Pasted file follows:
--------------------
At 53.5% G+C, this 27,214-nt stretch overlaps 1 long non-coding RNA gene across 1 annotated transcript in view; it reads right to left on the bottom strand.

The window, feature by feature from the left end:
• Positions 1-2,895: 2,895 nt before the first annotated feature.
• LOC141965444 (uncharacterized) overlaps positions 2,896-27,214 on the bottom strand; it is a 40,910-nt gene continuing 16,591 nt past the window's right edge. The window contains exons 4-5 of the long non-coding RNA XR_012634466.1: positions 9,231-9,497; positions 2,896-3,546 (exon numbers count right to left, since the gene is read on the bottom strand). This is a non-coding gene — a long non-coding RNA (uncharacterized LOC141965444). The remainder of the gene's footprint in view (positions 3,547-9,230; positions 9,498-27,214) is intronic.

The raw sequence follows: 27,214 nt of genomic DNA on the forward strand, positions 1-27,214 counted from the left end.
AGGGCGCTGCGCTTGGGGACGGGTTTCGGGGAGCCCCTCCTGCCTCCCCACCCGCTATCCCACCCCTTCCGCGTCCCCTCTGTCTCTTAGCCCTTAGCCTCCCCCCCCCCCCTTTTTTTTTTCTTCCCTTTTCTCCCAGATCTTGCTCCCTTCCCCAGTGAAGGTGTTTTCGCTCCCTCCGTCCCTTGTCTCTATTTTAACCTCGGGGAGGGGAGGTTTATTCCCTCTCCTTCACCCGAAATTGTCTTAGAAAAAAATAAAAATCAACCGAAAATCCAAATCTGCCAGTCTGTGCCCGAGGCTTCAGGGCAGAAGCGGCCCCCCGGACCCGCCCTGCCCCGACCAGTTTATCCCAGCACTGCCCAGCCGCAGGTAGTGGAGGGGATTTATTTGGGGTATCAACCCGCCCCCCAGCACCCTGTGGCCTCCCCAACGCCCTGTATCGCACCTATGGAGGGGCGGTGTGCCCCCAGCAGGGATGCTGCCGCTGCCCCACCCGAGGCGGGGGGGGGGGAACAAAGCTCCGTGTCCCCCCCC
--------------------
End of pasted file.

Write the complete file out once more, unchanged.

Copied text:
At 53.5% G+C, this 27,214-nt stretch overlaps 1 long non-coding RNA gene across 1 annotated transcript in view; it reads right to left on the bottom strand.

The window, feature by feature from the left end:
• Positions 1-2,895: 2,895 nt before the first annotated feature.
• LOC141965444 (uncharacterized) overlaps positions 2,896-27,214 on the bottom strand; it is a 40,910-nt gene continuing 16,591 nt past the window's right edge. The window contains exons 4-5 of the long non-coding RNA XR_012634466.1: positions 9,231-9,497; positions 2,896-3,546 (exon numbers count right to left, since the gene is read on the bottom strand). This is a non-coding gene — a long non-coding RNA (uncharacterized LOC141965444). The remainder of the gene's footprint in view (positions 3,547-9,230; positions 9,498-27,214) is intronic.

The raw sequence follows: 27,214 nt of genomic DNA on the forward strand, positions 1-27,214 counted from the left end.
AGGGCGCTGCGCTTGGGGACGGGTTTCGGGGAGCCCCTCCTGCCTCCCCACCCGCTATCCCACCCCTTCCGCGTCCCCTCTGTCTCTTAGCCCTTAGCCTCCCCCCCCCCCCTTTTTTTTTTCTTCCCTTTTCTCCCAGATCTTGCTCCCTTCCCCAGTGAAGGTGTTTTCGCTCCCTCCGTCCCTTGTCTCTATTTTAACCTCGGGGAGGGGAGGTTTATTCCCTCTCCTTCACCCGAAATTGTCTTAGAAAAAAATAAAAATCAACCGAAAATCCAAATCTGCCAGTCTGTGCCCGAGGCTTCAGGGCAGAAGCGGCCCCCCGGACCCGCCCTGCCCCGACCAGTTTATCCCAGCACTGCCCAGCCGCAGGTAGTGGAGGGGATTTATTTGGGGTATCAACCCGCCCCCCAGCACCCTGTGGCCTCCCCAACGCCCTGTATCGCACCTATGGAGGGGCGGTGTGCCCCCAGCAGGGATGCTGCCGCTGCCCCACCCGAGGCGGGGGGGGGGGAACAAAGCTCCGTGTCCCCCCCC